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By Rev. Jim Innes

Jesus, in conversation with a postmodern theologian, asked, "Who do 'they' say that I am?"

 "They say you are the incarnate, eternal, omnipresent, galactical supremacy that systemically creates and sustains all that is eternal and life-giving."

"Say what!? Try it another way. Who do you say that I am?"

"You're the truth that resonates with my life energy at a molecular level."

"Hmmm, but do you feel my love and acceptance?"


"Then I'm satisfied."

With all good intentions, religious adherents have attempted to safeguard their faith through a regulated expression of core beliefs. Yet, ironically, as folks try to shelter and defend this good faith, they can inadvertently produce energy that runs counter to the original intent.

For example, the early Christian church began amidst multicultural pressures that triggered a severe backlash, even death, when challenged by something new. So, as leadership attempted to safeguard their new-found faith, explanatory language was carefully crafted, passed along, and, over time, indoctrinated.

Over the next several hundred years, a more aggressive indoctrination process was born as the church became more politically powerful (and safer for Christians to express themselves). And though this proselytization worked well to protect core beliefs and stories, it triggered its problems and conflict, losing some of its original warm attraction.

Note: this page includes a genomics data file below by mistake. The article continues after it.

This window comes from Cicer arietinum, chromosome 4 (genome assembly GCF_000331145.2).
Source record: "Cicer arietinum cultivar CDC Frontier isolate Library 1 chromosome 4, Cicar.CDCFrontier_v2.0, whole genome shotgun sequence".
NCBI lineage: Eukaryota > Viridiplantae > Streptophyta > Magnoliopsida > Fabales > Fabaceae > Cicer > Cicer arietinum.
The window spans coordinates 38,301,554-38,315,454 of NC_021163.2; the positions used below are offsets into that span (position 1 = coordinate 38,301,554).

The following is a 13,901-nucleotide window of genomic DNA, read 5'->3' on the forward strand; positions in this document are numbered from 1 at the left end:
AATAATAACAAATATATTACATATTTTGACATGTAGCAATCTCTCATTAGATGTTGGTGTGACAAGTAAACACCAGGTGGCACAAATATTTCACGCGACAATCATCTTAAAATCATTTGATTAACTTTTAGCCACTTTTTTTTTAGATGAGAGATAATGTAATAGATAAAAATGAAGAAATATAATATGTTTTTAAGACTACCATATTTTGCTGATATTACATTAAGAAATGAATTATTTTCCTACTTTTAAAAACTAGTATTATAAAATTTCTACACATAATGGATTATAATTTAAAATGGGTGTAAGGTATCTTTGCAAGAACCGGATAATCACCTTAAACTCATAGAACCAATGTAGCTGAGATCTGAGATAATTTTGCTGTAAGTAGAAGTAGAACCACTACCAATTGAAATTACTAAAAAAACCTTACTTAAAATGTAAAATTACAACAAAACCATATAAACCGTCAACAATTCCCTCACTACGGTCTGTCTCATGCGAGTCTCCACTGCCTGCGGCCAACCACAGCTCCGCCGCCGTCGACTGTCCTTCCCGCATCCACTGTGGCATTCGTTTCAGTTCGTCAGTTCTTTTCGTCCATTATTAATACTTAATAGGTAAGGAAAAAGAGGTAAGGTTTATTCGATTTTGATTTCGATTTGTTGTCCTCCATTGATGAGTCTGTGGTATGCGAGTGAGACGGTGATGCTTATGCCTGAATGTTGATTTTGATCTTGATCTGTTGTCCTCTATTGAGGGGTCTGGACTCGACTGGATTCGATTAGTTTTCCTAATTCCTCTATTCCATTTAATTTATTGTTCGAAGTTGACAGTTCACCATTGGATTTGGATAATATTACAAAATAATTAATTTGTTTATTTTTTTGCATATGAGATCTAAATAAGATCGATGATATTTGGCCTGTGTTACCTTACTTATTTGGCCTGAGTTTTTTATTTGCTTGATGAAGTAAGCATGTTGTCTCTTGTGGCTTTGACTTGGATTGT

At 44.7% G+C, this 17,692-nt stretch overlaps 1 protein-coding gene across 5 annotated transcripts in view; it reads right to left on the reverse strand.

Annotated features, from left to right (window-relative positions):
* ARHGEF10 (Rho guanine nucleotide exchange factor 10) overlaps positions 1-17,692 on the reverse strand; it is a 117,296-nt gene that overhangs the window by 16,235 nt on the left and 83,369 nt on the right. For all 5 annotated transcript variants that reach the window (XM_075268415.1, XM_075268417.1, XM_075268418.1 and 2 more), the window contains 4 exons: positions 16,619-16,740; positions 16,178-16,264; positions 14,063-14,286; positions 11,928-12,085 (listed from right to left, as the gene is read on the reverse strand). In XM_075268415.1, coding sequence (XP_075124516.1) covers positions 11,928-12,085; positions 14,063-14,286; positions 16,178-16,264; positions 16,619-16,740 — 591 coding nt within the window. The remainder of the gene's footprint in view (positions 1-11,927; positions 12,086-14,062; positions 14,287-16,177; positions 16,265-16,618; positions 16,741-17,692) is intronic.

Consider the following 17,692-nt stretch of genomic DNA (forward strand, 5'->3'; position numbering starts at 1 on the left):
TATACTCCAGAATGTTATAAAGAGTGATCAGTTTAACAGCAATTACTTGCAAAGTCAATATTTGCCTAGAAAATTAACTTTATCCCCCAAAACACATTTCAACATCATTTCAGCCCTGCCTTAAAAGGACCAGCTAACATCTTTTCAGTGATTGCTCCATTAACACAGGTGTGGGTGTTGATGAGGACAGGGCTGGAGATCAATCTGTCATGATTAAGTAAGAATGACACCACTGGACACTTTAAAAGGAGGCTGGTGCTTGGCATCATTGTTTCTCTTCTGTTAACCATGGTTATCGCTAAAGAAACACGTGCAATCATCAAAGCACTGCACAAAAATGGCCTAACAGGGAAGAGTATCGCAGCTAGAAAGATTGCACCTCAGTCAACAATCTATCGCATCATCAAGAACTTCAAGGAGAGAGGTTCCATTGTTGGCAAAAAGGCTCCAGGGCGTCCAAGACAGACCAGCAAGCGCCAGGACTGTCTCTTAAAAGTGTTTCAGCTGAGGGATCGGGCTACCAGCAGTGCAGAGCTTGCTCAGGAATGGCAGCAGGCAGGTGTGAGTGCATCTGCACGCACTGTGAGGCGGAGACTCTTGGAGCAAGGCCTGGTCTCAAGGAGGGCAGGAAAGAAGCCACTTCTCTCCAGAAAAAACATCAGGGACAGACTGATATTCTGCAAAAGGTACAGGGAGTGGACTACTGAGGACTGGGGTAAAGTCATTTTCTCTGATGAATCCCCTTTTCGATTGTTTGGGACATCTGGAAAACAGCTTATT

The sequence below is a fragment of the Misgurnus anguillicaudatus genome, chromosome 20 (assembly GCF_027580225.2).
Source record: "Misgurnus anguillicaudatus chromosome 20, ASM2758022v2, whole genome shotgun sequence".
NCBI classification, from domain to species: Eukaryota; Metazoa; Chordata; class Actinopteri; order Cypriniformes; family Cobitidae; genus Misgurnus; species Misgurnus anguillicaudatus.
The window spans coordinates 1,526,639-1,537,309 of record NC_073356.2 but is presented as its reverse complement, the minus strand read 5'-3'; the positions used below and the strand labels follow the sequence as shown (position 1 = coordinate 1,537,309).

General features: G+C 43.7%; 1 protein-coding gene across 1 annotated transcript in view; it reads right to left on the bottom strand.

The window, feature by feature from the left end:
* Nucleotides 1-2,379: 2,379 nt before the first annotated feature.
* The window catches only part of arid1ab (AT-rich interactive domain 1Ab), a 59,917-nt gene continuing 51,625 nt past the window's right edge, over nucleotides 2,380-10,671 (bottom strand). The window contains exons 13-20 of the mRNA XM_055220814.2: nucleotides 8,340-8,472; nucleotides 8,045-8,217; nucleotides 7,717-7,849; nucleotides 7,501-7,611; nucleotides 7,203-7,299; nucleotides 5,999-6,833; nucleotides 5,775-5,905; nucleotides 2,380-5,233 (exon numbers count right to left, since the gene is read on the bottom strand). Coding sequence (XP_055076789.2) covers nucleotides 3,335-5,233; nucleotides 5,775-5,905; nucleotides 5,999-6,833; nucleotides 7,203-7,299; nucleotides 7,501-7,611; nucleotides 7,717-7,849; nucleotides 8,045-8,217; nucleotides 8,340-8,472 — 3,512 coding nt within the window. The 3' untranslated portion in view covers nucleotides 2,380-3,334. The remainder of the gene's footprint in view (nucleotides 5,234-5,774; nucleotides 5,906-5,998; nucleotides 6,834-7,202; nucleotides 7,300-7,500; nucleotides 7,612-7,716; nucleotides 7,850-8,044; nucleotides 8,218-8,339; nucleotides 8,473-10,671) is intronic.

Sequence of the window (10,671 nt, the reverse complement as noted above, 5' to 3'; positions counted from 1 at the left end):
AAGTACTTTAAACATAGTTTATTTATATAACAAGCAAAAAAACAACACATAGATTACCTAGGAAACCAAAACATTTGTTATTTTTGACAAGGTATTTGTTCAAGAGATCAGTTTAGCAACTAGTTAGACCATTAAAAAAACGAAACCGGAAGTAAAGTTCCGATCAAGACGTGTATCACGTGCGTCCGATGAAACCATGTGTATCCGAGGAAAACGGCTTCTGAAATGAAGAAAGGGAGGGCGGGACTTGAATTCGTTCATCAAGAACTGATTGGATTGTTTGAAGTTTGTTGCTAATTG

At its worst, religion can lead us astray, confuse us, and be no more than an exercise in linguistics. We can lose the simple truth that God loves us unconditionally within words that are too pollical, too narrow, and too many!

As a priest in an episcopal system, I am part of the institution that attempts to safeguard the faith, hopefully, the best of the faith. It requires carefully crafted words to sift and sort priorities and direction.

Nonetheless, despite the limits of words, we must make the effort. And, I believe that as the church has matured through history, increasingly, we have acknowledged our shortcomings, faced our faults, and continually healed (and corrected) ourselves.

As I see it, one of the issues the church faces is finding the appropriate words to define itself and its boundaries. As a preacher, I can attest to how difficult it is to convey the unconditional love of God without sounding like I'm lecturing on boundaries or moral practices. For example, "God loves you. So, here is what you've got to do next."

So, as a preacher, I need to say this: if a sermon fails to project love, it fails to project God. It may sound good and even keep our attention, but it is missing the mark if it fails to affirm how much we are known and cared for. More than receiving a carefully crafted idea about God's design, the preacher must confirm their place in God's heart. Then and perhaps only then can real ministry and mission be developed. And not formed from words and plans but from heart and passion, an organic expression of the God we know.

Words are a needed nuisance. They are a must for communication. But they can be limiting and even distracting. The longer I'm in ministry, the more aware I am that what's essential is not how we can cautiously convey our beliefs and manage order, but how we assimilate our experience of how God wants to Love us up!!

Rev. Jim Innes is the rector of St. John's, Grand Bend with St. Anne's, Port Franks.